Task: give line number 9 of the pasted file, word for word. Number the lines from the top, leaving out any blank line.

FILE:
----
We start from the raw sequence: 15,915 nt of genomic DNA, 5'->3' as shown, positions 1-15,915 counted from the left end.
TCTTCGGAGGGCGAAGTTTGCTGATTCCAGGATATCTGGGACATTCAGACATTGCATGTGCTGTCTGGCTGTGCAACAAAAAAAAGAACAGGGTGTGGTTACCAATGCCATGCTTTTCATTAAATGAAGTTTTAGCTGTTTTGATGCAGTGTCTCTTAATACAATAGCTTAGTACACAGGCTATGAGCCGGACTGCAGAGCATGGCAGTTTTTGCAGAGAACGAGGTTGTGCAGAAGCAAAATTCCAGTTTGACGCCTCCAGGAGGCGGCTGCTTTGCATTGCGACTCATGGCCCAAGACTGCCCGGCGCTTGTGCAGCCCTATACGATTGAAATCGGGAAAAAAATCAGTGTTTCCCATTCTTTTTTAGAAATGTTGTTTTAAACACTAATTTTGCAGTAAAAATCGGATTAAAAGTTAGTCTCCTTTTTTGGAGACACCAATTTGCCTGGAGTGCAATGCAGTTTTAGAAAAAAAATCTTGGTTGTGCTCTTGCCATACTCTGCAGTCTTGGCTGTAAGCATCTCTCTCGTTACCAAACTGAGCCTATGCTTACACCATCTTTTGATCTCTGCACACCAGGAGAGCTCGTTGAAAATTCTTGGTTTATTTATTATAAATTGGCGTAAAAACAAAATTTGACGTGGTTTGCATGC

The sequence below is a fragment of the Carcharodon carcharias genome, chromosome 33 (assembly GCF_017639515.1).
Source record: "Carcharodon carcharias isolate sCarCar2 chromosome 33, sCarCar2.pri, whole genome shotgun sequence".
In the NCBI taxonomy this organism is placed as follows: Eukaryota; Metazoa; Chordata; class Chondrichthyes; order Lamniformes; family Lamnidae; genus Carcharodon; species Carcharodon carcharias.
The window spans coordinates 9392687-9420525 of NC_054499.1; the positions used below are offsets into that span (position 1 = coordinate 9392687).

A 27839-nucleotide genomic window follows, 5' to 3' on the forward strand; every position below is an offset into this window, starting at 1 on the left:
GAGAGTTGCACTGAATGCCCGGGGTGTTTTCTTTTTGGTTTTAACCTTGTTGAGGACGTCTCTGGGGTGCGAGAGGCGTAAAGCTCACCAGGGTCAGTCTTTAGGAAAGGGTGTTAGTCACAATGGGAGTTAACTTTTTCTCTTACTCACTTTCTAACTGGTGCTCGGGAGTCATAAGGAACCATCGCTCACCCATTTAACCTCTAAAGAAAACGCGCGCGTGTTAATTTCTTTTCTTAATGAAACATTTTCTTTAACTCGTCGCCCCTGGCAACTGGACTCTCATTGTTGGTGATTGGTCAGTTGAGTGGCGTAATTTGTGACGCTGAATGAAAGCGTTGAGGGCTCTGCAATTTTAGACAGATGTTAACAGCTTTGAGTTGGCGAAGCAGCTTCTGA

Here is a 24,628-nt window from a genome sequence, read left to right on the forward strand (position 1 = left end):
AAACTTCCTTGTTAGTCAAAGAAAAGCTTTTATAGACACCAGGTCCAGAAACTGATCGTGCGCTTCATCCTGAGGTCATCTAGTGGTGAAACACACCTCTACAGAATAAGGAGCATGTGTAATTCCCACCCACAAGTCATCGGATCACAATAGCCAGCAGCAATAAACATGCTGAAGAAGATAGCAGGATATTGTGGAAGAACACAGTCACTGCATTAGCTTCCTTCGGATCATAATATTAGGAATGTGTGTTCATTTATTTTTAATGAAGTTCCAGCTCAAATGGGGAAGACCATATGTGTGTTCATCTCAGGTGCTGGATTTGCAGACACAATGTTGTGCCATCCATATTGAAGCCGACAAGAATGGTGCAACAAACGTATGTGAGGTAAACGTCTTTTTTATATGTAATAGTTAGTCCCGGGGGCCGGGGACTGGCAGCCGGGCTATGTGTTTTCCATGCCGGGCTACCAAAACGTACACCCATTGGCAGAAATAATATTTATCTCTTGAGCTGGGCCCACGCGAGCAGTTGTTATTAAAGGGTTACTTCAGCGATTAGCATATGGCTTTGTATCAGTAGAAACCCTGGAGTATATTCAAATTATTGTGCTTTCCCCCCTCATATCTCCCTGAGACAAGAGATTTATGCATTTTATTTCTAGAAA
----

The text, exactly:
Here is a 24,628-nt window from a genome sequence, read left to right on the forward strand (position 1 = left end):